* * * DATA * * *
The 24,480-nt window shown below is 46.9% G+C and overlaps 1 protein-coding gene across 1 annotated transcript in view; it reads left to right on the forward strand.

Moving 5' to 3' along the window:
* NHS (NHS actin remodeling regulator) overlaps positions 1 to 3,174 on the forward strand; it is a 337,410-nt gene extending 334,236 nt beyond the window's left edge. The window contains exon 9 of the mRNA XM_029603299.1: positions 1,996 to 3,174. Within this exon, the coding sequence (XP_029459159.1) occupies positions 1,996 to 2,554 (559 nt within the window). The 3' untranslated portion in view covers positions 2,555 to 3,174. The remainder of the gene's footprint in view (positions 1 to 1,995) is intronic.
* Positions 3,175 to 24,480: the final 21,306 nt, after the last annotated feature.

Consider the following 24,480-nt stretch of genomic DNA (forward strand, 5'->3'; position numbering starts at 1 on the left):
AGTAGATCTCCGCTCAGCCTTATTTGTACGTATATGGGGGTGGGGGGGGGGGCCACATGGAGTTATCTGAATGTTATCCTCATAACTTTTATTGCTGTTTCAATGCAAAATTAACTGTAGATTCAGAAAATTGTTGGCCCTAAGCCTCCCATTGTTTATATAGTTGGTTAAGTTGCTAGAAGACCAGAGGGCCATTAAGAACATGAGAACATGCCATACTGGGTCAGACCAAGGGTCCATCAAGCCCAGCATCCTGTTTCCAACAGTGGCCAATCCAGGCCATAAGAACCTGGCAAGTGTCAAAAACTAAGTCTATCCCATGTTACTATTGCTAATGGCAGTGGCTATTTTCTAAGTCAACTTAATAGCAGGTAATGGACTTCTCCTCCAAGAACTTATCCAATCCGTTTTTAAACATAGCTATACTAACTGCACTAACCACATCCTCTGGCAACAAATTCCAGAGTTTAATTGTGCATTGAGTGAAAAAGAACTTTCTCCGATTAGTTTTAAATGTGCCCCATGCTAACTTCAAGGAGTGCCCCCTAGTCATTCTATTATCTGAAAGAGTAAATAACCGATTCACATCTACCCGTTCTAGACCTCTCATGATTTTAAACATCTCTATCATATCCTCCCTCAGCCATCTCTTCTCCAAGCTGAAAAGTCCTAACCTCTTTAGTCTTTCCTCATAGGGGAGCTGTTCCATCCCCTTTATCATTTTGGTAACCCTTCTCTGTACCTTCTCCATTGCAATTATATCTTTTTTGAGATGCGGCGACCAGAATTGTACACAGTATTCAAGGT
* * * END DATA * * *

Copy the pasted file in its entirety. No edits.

The 24,480-nt window shown below is 46.9% G+C and overlaps 1 protein-coding gene across 1 annotated transcript in view; it reads left to right on the forward strand.

Moving 5' to 3' along the window:
* NHS (NHS actin remodeling regulator) overlaps positions 1 to 3,174 on the forward strand; it is a 337,410-nt gene extending 334,236 nt beyond the window's left edge. The window contains exon 9 of the mRNA XM_029603299.1: positions 1,996 to 3,174. Within this exon, the coding sequence (XP_029459159.1) occupies positions 1,996 to 2,554 (559 nt within the window). The 3' untranslated portion in view covers positions 2,555 to 3,174. The remainder of the gene's footprint in view (positions 1 to 1,995) is intronic.
* Positions 3,175 to 24,480: the final 21,306 nt, after the last annotated feature.

Consider the following 24,480-nt stretch of genomic DNA (forward strand, 5'->3'; position numbering starts at 1 on the left):
AGTAGATCTCCGCTCAGCCTTATTTGTACGTATATGGGGGTGGGGGGGGGGGCCACATGGAGTTATCTGAATGTTATCCTCATAACTTTTATTGCTGTTTCAATGCAAAATTAACTGTAGATTCAGAAAATTGTTGGCCCTAAGCCTCCCATTGTTTATATAGTTGGTTAAGTTGCTAGAAGACCAGAGGGCCATTAAGAACATGAGAACATGCCATACTGGGTCAGACCAAGGGTCCATCAAGCCCAGCATCCTGTTTCCAACAGTGGCCAATCCAGGCCATAAGAACCTGGCAAGTGTCAAAAACTAAGTCTATCCCATGTTACTATTGCTAATGGCAGTGGCTATTTTCTAAGTCAACTTAATAGCAGGTAATGGACTTCTCCTCCAAGAACTTATCCAATCCGTTTTTAAACATAGCTATACTAACTGCACTAACCACATCCTCTGGCAACAAATTCCAGAGTTTAATTGTGCATTGAGTGAAAAAGAACTTTCTCCGATTAGTTTTAAATGTGCCCCATGCTAACTTCAAGGAGTGCCCCCTAGTCATTCTATTATCTGAAAGAGTAAATAACCGATTCACATCTACCCGTTCTAGACCTCTCATGATTTTAAACATCTCTATCATATCCTCCCTCAGCCATCTCTTCTCCAAGCTGAAAAGTCCTAACCTCTTTAGTCTTTCCTCATAGGGGAGCTGTTCCATCCCCTTTATCATTTTGGTAACCCTTCTCTGTACCTTCTCCATTGCAATTATATCTTTTTTGAGATGCGGCGACCAGAATTGTACACAGTATTCAAGGT